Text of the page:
By MICHAEL R. SISAK and CLAUDIA LAUER, Associated Press
NORRISTOWN, Pa. (AP) — Bill Cosby was convicted Thursday of drugging and molesting a woman in the first big celebrity trial of the #MeToo era, completing the spectacular late-in-life downfall of a comedian who broke racial barriers in Hollywood on his way to TV superstardom as America’s Dad.
Cosby, 80, could end up spending his final years in prison after a jury concluded he sexually violated Temple University employee Andrea Constand at his suburban Philadelphia mansion in 2004.
He stared straight ahead as the verdict was read but moments later lashed out loudly at District Attorney Kevin Steele after the prosecutor demanded Cosby be sent immediately to jail. Steele told the judge Cosby has an airplane and might flee.
Cosby angrily denied he has a plane and called Steele an “a–hole,” shouting, “I’m sick of him!”
Judge Steven O’Neill decided Cosby can remain free on $1 million bail while he awaits sentencing but restricted him to Montgomery County, where his home is. No sentencing date was set.
Cosby waved to the crowd outside the courthouse, got into an SUV and left without saying anything. His lawyer Tom Mesereau declared “the fight is not over” and said he will appeal.
Shrieks erupted in the courtroom when the verdict was announced, and some of Cosby’s accusers whimpered and cried. Constand remained stoic, then hugged her lawyer and members of the prosecution team.
“Justice has been done!” celebrity attorney Gloria Allred, who represented some of Cosby’s accusers, said on the courthouse steps. “We are so happy that finally we can say women are believed.”
The verdict came after a two-week retrial in which prosecutors had more courtroom weapons at their disposal than they did the first time: They put five other women on the stand who testified that Cosby, married for 54 years, drugged and violated them, too.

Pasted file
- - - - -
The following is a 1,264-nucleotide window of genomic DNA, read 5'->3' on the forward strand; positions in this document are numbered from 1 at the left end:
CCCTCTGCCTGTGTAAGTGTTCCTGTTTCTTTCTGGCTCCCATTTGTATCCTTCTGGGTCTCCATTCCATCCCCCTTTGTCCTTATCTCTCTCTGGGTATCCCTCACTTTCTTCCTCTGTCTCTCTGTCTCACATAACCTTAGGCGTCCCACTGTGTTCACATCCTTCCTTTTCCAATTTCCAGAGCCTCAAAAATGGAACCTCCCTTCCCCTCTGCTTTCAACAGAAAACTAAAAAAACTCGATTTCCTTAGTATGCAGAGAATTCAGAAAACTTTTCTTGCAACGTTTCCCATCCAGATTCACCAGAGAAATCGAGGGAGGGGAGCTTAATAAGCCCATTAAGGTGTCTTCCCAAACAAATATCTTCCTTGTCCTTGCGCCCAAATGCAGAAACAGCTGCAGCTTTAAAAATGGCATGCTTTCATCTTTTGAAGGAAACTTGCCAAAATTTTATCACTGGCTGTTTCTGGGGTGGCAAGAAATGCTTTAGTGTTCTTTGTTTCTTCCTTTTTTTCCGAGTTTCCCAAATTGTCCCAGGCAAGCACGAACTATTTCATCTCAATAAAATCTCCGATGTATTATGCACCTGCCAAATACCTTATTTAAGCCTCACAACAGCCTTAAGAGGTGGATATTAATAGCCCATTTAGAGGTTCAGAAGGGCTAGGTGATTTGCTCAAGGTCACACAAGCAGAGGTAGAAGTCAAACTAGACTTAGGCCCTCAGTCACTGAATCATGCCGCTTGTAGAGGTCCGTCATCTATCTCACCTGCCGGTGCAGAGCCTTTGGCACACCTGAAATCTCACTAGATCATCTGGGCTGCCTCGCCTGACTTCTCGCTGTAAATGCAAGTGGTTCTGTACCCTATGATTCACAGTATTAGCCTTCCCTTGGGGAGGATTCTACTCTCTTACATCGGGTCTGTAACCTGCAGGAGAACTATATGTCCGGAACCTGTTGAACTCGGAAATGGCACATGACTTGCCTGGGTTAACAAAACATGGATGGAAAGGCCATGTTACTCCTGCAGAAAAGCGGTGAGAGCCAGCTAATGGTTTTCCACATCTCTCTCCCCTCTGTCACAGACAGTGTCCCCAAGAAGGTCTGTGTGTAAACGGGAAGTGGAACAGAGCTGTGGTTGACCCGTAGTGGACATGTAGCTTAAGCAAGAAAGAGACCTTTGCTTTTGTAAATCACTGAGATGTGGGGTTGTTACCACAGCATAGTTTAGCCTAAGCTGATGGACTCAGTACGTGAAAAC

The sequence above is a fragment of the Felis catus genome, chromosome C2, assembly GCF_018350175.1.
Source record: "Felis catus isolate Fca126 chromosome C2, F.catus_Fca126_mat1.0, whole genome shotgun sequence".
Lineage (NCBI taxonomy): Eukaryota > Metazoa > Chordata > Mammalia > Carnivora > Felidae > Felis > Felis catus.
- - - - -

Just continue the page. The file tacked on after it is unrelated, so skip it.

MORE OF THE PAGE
At Cosby’s first trial, which ended in a deadlocked jury less than a year ago, only one additional accuser was allowed to testify.
Cosby could get up to 10 years in prison on each of the three counts of aggravated indecent assault. He is likely to get less than that under state sentencing guidelines, but given his age, even a modest term could mean he will die behind bars.
Cosby first received an honorary doctor of humane letters degree from Baylor President Robert B. Sloan Jr. back in Sep. 4, 2003. That degree was later rescinded on Oct. 8, 2015 when Baylor’s Board of Regents voted to do so amid Cosby’s multiple past sexual assault accusations.
“Because acts of interpersonal and sexual violence contradict our very mission and values, Baylor University is investing significantly to ensure the safety of our campus,” the university wrote in a statement. “Through the efforts of our Title IX Office, we are encouraging victims to report acts of interpersonal and sexual violence, and making sure those suffering from the effects of such acts are provided the necessary support and services to feel safe and be academically successful. It is against this backdrop that Baylor’s Board of Regents has decided to take this action.”
Other institutions that have since rescinded Cosby’s honorary degrees include Marquette University, Wilkes University, Fordham University, Brown University and University of San Francisco.
The Baylor Lariat contributed to this report